Comcrash tech support to frustrated user: "what's Vonage?"

Fellow VoIP blogger Ted Wallingford points to an account of Jim Studnicki's problem getting help from Comcast for some Vonage call quality issues.Apparently, when Jim first logged on to Comcast's chat feature to complain about the problem, the first thing the customer service rep said was:"'You cannot use vonager is this your inquiry.

Fellow VoIP blogger Ted Wallingford points to an account of Jim Studnicki's problem getting help from Comcast for some Vonage call quality issues.

Apparently, when Jim first logged on to Comcast's chat feature to complain about the problem, the first thing the customer service rep said was:

"'You cannot use vonager is this your inquiry.'"

Then, after Jim described the problem in more detail, the customer service rep came out with this badda-boom line:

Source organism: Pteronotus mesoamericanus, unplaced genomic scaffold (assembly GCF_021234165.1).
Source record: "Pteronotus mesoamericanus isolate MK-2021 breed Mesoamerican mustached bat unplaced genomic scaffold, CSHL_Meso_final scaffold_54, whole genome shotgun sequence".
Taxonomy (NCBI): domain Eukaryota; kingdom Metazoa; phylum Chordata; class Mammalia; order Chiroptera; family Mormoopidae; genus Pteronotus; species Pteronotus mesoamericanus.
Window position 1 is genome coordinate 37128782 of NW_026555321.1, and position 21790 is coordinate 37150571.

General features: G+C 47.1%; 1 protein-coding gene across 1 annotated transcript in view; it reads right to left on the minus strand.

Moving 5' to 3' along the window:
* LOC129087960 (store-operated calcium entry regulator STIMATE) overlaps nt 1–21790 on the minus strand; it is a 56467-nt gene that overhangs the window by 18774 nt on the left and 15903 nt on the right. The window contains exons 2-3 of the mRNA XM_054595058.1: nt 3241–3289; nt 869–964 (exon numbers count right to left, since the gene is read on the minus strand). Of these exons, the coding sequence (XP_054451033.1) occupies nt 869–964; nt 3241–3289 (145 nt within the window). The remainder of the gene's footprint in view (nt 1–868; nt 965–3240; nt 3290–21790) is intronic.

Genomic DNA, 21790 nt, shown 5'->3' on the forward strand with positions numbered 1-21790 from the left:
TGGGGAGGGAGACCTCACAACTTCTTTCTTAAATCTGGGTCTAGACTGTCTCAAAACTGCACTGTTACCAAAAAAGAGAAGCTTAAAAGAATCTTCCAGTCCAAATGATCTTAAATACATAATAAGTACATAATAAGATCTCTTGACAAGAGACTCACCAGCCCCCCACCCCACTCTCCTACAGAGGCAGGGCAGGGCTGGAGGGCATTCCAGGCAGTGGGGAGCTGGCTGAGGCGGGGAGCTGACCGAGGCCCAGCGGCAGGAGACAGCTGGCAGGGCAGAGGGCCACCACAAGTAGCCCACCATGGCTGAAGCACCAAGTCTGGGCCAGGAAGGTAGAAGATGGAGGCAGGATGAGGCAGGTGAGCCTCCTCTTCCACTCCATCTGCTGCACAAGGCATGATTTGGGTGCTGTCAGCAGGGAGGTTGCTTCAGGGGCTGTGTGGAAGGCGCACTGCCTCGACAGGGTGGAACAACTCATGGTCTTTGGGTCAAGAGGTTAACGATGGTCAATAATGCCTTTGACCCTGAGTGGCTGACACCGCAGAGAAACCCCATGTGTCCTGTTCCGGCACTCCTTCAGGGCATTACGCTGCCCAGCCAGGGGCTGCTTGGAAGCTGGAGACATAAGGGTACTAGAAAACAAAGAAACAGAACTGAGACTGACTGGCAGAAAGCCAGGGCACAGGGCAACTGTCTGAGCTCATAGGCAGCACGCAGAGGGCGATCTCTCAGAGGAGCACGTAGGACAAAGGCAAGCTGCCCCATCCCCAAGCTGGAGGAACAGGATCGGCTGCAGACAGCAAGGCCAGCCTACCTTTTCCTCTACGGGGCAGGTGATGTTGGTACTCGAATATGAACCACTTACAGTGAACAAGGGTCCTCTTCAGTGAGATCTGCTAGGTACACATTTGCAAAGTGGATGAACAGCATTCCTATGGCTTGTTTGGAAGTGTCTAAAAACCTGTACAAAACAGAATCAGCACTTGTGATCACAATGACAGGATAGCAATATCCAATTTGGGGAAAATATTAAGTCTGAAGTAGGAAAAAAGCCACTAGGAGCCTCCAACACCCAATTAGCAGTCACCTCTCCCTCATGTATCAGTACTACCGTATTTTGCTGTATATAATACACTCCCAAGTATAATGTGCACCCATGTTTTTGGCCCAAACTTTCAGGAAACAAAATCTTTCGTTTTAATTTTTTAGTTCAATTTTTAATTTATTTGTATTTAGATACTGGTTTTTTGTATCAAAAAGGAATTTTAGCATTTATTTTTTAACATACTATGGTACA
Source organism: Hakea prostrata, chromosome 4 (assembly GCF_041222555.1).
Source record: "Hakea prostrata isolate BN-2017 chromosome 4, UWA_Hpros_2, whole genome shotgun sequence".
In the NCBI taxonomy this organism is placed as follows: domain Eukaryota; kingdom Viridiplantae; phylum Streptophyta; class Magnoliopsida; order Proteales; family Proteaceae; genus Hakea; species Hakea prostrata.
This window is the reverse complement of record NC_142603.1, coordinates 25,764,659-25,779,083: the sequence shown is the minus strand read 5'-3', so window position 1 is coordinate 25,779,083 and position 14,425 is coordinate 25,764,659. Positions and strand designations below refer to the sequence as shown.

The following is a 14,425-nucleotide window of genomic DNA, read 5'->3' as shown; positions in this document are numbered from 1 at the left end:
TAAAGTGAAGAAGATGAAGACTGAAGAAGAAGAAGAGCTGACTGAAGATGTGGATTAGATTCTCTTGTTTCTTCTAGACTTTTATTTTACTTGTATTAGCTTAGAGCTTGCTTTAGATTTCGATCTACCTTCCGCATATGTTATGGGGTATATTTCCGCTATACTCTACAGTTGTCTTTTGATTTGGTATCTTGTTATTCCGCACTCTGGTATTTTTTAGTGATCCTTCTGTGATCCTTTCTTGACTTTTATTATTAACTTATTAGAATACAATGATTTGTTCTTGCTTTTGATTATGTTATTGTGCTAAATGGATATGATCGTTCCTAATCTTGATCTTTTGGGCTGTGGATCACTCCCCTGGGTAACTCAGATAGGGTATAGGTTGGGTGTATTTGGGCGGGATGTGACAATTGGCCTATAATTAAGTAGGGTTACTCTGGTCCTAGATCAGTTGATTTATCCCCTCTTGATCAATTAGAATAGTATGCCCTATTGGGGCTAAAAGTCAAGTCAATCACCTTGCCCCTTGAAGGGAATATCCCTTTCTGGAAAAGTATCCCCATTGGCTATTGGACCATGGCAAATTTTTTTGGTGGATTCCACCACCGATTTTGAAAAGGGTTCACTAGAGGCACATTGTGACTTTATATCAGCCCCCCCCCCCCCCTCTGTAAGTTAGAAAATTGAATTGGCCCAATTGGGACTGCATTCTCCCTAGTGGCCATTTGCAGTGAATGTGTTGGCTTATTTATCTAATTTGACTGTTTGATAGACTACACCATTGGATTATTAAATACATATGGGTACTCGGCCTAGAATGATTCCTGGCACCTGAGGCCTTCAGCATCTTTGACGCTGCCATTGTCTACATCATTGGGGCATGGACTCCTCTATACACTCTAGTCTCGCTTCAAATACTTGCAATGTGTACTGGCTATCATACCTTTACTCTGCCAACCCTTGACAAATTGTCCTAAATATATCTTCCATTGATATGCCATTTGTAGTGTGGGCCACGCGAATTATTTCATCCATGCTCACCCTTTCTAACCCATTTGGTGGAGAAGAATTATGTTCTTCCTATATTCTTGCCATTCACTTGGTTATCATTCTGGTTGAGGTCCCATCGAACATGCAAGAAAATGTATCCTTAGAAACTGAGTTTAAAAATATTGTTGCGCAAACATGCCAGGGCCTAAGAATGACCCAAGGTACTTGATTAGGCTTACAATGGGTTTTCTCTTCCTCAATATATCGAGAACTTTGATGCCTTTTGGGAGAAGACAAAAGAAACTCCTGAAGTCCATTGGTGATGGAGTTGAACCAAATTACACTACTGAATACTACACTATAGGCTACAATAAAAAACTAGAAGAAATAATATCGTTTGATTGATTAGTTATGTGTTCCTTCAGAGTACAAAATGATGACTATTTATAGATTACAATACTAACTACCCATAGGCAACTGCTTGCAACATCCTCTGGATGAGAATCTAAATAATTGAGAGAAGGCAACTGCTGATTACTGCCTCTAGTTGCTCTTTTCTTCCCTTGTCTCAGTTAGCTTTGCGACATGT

"What is Vonage?"

Then Jim said "Oh, come on? VoIP? Can you transfer me to someone who knows what it is?"

After a one-minute pause, the rep said:

"Comcast does not support VoIP and this would be why I am unfamiliar with this."

Oh, there's so much more.

The problem, I'll say here again, is the fact that Comcast's customer service is largely outsourced, offshored, and is centralized to the point they are unfamiliar with local issues. Neither are the reps cross-trained.

Do you know that when you call Comcast customer service, you are likely to reach a call center in Winnepeg? Happened to me over the weekend. Neat city, but no Comcast systems within hundreds of miles.

Well, maybe when Comcast VoIP gets up to full speed, they will hire staffers or contract with companies who can find service reps familiar with what VoIP means.

But I wouldn't bet on it. This is a company that will nickel and dime you to death to raise revenues and shareholder values - at the same time they pinch pennies by sending tech support outside the U.S.